So you've been put on notice, Obama Administration.  Doctor Biobrain will be watching you a little more closely from now on.  Not that this will do any good, as I have about as much influence on Obama as a Monday morning quarterback has on the activities of a real quarterback on Sunday morning.  But still, this makes me somehow feel better to imagine I have some influence on anything, so that's what I'm going to continue to do.


mahakal said...

For once you are disappointed Obama is not duplicitous? Wow, man.

Doctor Biobrain said...

Well, that's not the REASON I'm disappointed, but I suppose it is the case that I was hoping they'd have been playing Specter on this.

I have no problem with lies, if lies give us better results. That's what politics are for.

mahakal said...

So what you're saying is you're duplicitous, I guess.

I prefer the straightforward approach, which can be wrong or mistaken, but at least when a disagreement exists it is based in reality.

Doctor Biobrain said...

If that's what it takes to get what we need, so be it. Whatever works.

Of course, I should add that I'm never duplicitous here, as it wouldn't benefit me in the least. And the main point is to never lie to yourself. If a lie is required, that's fine, just as long as you know what the truth really is.

Some people just want to be lied to, and I don't consider it my responsibility to deny them that.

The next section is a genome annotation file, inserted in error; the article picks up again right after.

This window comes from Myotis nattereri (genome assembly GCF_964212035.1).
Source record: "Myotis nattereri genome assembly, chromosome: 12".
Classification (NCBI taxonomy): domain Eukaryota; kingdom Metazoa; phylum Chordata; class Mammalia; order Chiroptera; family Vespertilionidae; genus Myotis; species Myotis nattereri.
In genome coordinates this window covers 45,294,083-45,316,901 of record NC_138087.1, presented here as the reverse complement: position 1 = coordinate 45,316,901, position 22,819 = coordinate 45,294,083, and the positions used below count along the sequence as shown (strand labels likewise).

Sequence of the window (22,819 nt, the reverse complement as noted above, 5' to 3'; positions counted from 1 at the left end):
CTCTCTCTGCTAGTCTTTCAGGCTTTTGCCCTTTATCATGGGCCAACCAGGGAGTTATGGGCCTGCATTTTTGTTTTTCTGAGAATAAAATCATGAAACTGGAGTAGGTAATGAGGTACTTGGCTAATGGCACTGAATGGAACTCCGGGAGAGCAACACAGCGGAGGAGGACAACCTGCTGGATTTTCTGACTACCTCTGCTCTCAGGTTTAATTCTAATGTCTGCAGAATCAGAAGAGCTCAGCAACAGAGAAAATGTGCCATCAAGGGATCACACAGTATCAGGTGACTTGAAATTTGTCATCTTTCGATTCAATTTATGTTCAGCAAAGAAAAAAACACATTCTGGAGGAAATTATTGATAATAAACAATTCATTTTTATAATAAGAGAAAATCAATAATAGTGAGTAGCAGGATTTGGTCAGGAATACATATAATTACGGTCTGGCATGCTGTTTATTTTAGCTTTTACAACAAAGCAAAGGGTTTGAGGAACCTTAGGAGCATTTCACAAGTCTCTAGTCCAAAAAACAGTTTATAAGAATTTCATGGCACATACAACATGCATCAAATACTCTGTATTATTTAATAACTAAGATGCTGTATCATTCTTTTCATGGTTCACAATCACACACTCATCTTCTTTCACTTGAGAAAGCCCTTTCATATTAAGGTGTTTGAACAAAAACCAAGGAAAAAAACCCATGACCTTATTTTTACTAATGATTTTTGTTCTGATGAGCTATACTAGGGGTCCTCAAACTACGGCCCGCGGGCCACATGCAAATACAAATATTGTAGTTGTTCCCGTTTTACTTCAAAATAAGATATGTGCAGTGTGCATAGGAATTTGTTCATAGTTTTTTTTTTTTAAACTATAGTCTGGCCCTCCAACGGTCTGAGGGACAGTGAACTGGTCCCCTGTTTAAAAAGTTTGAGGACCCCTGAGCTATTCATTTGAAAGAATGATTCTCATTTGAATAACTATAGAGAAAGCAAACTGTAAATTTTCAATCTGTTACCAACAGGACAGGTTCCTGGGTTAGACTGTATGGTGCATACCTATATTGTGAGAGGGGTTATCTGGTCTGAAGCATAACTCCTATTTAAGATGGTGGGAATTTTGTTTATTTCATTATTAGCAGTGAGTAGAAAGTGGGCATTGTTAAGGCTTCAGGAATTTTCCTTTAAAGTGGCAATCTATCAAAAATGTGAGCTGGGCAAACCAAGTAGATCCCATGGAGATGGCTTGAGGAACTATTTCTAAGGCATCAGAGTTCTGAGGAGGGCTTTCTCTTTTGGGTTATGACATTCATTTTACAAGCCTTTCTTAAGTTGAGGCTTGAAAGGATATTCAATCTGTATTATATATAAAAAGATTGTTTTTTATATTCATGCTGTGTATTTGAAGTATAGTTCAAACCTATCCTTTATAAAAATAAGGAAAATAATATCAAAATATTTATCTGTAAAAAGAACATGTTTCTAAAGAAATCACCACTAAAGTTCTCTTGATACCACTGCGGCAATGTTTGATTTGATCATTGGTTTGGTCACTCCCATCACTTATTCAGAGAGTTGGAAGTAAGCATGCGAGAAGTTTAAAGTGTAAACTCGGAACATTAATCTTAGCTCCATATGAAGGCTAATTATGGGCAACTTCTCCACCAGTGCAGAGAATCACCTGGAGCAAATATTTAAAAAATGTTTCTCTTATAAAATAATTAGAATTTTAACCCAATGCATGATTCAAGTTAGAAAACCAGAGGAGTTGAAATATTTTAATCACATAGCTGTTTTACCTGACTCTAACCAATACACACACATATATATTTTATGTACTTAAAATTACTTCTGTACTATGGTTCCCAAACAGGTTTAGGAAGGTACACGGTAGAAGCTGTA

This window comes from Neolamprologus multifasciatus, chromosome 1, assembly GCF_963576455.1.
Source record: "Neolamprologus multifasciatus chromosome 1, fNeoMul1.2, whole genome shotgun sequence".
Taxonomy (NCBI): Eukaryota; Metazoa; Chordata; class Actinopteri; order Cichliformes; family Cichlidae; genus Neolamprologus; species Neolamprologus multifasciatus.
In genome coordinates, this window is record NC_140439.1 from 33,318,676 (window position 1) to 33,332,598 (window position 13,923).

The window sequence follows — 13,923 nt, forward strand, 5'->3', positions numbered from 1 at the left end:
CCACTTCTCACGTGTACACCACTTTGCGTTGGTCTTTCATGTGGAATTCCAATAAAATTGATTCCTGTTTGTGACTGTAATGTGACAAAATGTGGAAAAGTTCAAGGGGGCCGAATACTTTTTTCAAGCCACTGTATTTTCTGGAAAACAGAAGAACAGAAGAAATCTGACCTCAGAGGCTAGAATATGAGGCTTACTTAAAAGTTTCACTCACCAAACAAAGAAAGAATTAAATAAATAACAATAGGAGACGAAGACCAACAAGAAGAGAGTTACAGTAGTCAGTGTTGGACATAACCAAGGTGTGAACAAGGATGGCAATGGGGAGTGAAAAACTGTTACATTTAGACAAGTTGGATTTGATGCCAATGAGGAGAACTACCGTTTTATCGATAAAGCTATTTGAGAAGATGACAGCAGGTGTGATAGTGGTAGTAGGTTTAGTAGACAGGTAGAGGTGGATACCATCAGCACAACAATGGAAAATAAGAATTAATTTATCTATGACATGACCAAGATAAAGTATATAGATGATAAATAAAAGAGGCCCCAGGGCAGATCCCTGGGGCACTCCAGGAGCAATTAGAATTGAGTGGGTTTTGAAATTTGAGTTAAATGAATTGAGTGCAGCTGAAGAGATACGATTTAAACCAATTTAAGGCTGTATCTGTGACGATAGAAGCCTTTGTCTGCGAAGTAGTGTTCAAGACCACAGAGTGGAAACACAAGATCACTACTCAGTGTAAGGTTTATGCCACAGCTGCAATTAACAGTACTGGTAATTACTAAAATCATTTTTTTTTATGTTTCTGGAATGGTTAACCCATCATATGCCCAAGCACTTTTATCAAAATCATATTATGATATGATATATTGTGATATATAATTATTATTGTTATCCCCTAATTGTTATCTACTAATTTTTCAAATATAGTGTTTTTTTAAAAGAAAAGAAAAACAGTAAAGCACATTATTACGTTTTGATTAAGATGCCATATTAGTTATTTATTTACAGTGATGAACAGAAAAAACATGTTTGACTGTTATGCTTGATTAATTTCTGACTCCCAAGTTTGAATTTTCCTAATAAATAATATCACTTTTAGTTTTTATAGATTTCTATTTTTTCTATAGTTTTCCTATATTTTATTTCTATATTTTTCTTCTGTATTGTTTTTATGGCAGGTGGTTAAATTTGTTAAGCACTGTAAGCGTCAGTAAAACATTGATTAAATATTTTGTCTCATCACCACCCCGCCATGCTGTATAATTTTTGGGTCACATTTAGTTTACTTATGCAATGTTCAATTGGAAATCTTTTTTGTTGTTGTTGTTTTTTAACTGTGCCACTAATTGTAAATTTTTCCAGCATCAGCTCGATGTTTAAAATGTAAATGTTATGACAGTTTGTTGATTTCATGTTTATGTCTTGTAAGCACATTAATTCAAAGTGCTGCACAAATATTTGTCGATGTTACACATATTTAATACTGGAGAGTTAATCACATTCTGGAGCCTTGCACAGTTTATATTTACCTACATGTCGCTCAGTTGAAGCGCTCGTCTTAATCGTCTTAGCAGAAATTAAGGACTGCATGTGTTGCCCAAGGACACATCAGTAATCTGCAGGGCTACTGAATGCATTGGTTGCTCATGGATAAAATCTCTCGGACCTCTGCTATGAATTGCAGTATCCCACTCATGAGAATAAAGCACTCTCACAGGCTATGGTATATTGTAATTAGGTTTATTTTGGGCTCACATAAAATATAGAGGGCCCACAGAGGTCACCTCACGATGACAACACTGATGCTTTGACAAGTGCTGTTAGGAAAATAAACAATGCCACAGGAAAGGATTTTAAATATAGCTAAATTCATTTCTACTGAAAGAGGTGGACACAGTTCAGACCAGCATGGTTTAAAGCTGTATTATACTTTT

mahakal said...

Some people might like to be lied to, but I don't, and when I perceive that someone lies to me without concern, I disregard that person's credibility as a matter of course.

What I appreciate about Barack Obama is his relative candor.

mahakal said...

The other problem with lies, of course, is that some people will believe them, and repeat them, and teach them to other people as the absolute truth. And this propagates not for a short time but passes along generations when the lies cover up truths that cannot be revealed for the harm it would do to fortunes and reputations. Lies are what corrupt everything in politics, and I want nothing to do with them.

Doctor Biobrain said...

No, I don't want to be lied to either, but some people do (even though they'll say they don't, because they're lying to themselves), and I generally don't have a problem lying to people who want to be lied to. Lies are a social lubricant which can be more helpful than the truth.

That's something I like about blogging, as I don't give a damn what anyone thinks, so I can be totally honest, and the only thing it costs me is readership. But that's totally fine with me. I write to influence people, and that wouldn't work at all if I wasn't completely honest in what I wrote. I just wish things could be so easy in the real world.

As for the Specter situation, I don't see how lying wasn't a good idea. If lying to Specter was the only way to get him to support Obama, while still allowing us to give the job to a real Democrat, and he never realized he was being lied to, then what's the problem? It gave us what we wanted, and hurt no one. I fail to see the problem here. Specter thought he could game the system by switching parties, and it ended up biting him in the ass. I still can't believe we were seriously TRYING to help him as much as we did.